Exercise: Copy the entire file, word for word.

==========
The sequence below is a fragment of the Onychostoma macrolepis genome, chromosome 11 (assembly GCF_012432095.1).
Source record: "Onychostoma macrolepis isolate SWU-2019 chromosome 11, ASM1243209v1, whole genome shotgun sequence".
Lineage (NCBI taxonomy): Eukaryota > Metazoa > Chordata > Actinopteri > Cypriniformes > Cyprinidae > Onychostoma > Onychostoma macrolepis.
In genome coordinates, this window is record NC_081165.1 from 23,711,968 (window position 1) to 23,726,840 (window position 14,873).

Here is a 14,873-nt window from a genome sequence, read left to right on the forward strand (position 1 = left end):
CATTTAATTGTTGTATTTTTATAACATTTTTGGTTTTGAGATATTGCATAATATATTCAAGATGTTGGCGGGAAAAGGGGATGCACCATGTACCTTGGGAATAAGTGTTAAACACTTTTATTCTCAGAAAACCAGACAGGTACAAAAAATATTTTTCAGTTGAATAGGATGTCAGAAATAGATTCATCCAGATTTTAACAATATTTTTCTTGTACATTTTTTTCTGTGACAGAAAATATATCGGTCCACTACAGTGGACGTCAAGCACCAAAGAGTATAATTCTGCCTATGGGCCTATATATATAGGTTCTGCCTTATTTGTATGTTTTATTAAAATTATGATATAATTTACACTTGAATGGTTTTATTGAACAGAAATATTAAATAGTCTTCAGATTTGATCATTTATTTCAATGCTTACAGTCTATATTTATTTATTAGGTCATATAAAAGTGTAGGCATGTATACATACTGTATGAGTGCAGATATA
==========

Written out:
The sequence below is a fragment of the Onychostoma macrolepis genome, chromosome 11 (assembly GCF_012432095.1).
Source record: "Onychostoma macrolepis isolate SWU-2019 chromosome 11, ASM1243209v1, whole genome shotgun sequence".
Lineage (NCBI taxonomy): Eukaryota > Metazoa > Chordata > Actinopteri > Cypriniformes > Cyprinidae > Onychostoma > Onychostoma macrolepis.
In genome coordinates, this window is record NC_081165.1 from 23,711,968 (window position 1) to 23,726,840 (window position 14,873).

Here is a 14,873-nt window from a genome sequence, read left to right on the forward strand (position 1 = left end):
CATTTAATTGTTGTATTTTTATAACATTTTTGGTTTTGAGATATTGCATAATATATTCAAGATGTTGGCGGGAAAAGGGGATGCACCATGTACCTTGGGAATAAGTGTTAAACACTTTTATTCTCAGAAAACCAGACAGGTACAAAAAATATTTTTCAGTTGAATAGGATGTCAGAAATAGATTCATCCAGATTTTAACAATATTTTTCTTGTACATTTTTTTCTGTGACAGAAAATATATCGGTCCACTACAGTGGACGTCAAGCACCAAAGAGTATAATTCTGCCTATGGGCCTATATATATAGGTTCTGCCTTATTTGTATGTTTTATTAAAATTATGATATAATTTACACTTGAATGGTTTTATTGAACAGAAATATTAAATAGTCTTCAGATTTGATCATTTATTTCAATGCTTACAGTCTATATTTATTTATTAGGTCATATAAAAGTGTAGGCATGTATACATACTGTATGAGTGCAGATATA